A) Solve this recurrence where $T(0)=0$ and write it in O-notation: $T(n)= {2 \over n} (T(0)+T(1)+...+T(n-1))+c$

So, I started to calculate:



and so on, which gives me that $T(n)=nc$

This I can prove by induction: $(n-1) \rightarrow n$

$T(n)= {2 \over n} (0+c+2c+...+(n-1)c)+c = {2 \over n} (c{(n-1)n \over 2} )+c = nc$

Which gives me $O(n)$ (since $c$ is a constant). Am I right with this?

B) For $T(n)=kT({n \over k})+ckn$ find the closed form for the function $T(n)=f(c,k,n)$ (I don't know what does this mean) and write it in $\mathcal O$-notation. If you had the algorithm working with $k=2$, $k=3$ or $k=4$ which one would you choose?

I'm stuck with this problem. With the help of the master theorem, I would get $log_k k = 1$ which would give $\mathcal O(n \log n)$ but how to find the closed form?

  • $\begingroup$ If looks like $T(k^{m-1}) = mck^m$... $\endgroup$ Jun 14, 2014 at 14:16
  • $\begingroup$ I don't understand this I'm afraid. Can you walk me through it? $\endgroup$
    – Wanderer
    Jun 14, 2014 at 14:44
  • $\begingroup$ $T(0) = kT(0) = 0$; $T(k^0) = kT(0)+ck = ck$; $T(k^1) = kT(1)+ck^2 = 2ck^2$ ... Of course, this isn't a complete solution. $\endgroup$ Jun 14, 2014 at 14:44
  • $\begingroup$ You have two unrelated questions in your question. Please, stick to one question per question. For a., your question already includes a complete answer to the original problem but no question about this answer. Thus, only "yes/no" answers may remain, helping neither you nor future visitors. Please read related meta discussions here and here and adjust your question accordingly, e.g. by formulating a specific question about a single element of your answer you are uncertain about. $\endgroup$
    – D.W.
    Jun 14, 2014 at 17:43
  • $\begingroup$ possible duplicate of Solving or approximating recurrence relations for sequences of numbers $\endgroup$
    – D.W.
    Jun 14, 2014 at 17:44

2 Answers 2


To make life simple, assume $T(1)=1$. If we look at this just for integral powers of $k$, i.e. $n=k^m$ for some $k \in \mathbb Z$, we have, by definition, $$ T(k^m)=kT(k^{m-1})+ck\cdot k^m $$ We can repeatedly substitute into the recurrence to get: $$\begin{align} T(k^m)&=k\cdot{\color{red}{T(k^{m-1})}}+ck\cdot k^m\\ &=k\cdot{\color{red}{[k\cdot T(k^{m-2})+ck\cdot k^{m-1}]}}+ck\cdot k^m \\ &= k^2\cdot T(k^{m-2})+2ck\cdot k^m\\ &= k^3\cdot T(k^{m-3})+3ck\cdot k^m\\ &= k^4\cdot T(k^{m-4})+4ck\cdot k^m \end{align}$$ and in general we have $$ T(k^m) = k^j\cdot T(k^{m-j})+jck\cdot k^m $$ which could be formally proved by induction.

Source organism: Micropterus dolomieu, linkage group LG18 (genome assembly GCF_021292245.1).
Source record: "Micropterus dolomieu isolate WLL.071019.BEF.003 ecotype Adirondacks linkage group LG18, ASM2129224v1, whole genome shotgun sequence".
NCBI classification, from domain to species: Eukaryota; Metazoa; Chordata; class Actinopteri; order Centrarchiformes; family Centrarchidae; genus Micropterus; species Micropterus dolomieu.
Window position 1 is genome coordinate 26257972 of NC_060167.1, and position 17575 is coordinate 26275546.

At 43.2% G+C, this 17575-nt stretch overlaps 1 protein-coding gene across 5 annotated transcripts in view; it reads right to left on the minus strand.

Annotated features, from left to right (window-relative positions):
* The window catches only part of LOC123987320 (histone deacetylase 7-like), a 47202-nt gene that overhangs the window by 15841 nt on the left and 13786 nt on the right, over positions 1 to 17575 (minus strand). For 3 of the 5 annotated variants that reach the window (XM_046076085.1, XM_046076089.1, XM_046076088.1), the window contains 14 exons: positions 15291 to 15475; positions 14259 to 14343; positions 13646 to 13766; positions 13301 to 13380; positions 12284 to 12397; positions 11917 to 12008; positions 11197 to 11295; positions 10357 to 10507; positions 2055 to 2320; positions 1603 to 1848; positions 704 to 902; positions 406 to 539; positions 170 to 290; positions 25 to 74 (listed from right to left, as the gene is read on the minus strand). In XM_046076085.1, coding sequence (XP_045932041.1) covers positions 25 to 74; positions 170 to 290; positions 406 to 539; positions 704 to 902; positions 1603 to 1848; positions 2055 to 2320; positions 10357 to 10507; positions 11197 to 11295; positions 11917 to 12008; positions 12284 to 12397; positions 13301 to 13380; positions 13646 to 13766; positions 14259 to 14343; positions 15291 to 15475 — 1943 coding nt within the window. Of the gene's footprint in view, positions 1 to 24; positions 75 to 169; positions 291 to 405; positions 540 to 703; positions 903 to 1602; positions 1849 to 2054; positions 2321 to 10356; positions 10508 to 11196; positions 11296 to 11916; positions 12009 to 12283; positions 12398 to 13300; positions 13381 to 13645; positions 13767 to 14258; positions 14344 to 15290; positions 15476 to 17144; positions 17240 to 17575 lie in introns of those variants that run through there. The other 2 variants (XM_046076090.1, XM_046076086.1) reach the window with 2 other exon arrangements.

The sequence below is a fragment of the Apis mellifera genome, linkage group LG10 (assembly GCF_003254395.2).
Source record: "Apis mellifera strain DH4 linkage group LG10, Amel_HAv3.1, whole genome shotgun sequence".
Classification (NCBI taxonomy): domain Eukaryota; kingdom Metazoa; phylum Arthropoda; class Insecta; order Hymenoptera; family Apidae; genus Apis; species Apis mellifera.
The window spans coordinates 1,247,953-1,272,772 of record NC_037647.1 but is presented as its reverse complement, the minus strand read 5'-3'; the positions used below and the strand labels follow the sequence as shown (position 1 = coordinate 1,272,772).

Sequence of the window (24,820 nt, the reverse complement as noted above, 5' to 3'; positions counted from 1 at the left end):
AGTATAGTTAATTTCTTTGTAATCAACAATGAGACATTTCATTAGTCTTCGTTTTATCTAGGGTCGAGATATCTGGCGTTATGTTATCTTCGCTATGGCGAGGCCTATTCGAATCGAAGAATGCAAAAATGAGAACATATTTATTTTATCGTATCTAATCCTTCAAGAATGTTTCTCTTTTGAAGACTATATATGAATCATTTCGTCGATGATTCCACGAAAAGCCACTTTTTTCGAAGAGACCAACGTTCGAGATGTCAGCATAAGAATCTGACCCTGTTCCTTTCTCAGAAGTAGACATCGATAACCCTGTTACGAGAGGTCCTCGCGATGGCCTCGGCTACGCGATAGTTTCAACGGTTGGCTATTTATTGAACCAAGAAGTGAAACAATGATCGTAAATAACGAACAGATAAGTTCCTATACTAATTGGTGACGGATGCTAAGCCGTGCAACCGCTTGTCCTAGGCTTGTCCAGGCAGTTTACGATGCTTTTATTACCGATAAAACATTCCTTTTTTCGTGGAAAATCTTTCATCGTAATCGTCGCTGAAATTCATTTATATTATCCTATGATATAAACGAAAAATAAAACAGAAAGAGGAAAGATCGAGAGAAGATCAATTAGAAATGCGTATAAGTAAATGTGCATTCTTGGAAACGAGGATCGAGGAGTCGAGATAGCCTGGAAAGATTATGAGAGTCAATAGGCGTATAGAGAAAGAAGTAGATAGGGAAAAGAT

The whole point of this iterative expansion, as it's known, is to drive the $T(\cdot)$ on the right side to a value we know, namely $T(1)$, so we'll let $j=m$ to obtain $$ T(k^m) = k^m\cdot T(k^0)+mck\cdot k^m=k^m\cdot T(1)+mck\cdot k^m=k^m+mck\cdot k^m $$ Finally, since we assumed that $n=k^m$, we have $m=\log_kn$ and the expression above becomes: $$ T(n)=n+ckn\log_k n=n(1+ck\log_kn) $$

For the next part, presumably you're being asked which of $k=2, 3, 4$ will make $T(\cdot)$ smallest. For example, which is eventually smaller, $2\log_2n$ or $3\log_3n$? You should be able to answer this with a modicum of effort.


This is similar to the recurrence arising in the analysis of Quicksort, search for "quicksort analysis" to get lots of results.

An easy road is to write: \begin{align} (n + 1) T(n + 1) &= 2 \sum_{0 \le k \le n} T(k) + (n + 1) c \\ n T(n) &= 2 \sum_{0 \le k \le n - 1} T(k) + n c \end{align} Subtract to get: $$ (n + 1) T(n + 1) - (n + 2) T(n) = c $$ This is a linear recurrence of the first order. Divide by $(n + 1) (n + 2)$ to get: \begin{align} \frac{T(n + 1)}{n + 2} - \frac{T(n)}{n + 1} &= \frac{c}{(n + 1) (n + 2)} \\ \sum_{0 \le k \le n - 1} \left( \frac{T(k + 1)}{k + 2} - \frac{T(k)}{k + 1} \right) &= c \sum_{0 \le k \le n - 1} \frac{1}{(k + 1) (k + 2)} \\ \frac{T(n)}{n + 1} - T(0) &= c \sum_{1 \le k \le n} \left( \frac{1}{k} - \frac{1}{k + 1} \right) \\ &= c \left( 1 - \frac{1}{n + 1} \right) \\ &= c \frac{n}{n + 1} \\ T(n) &= T(0) (n + 1) + c n \end{align}


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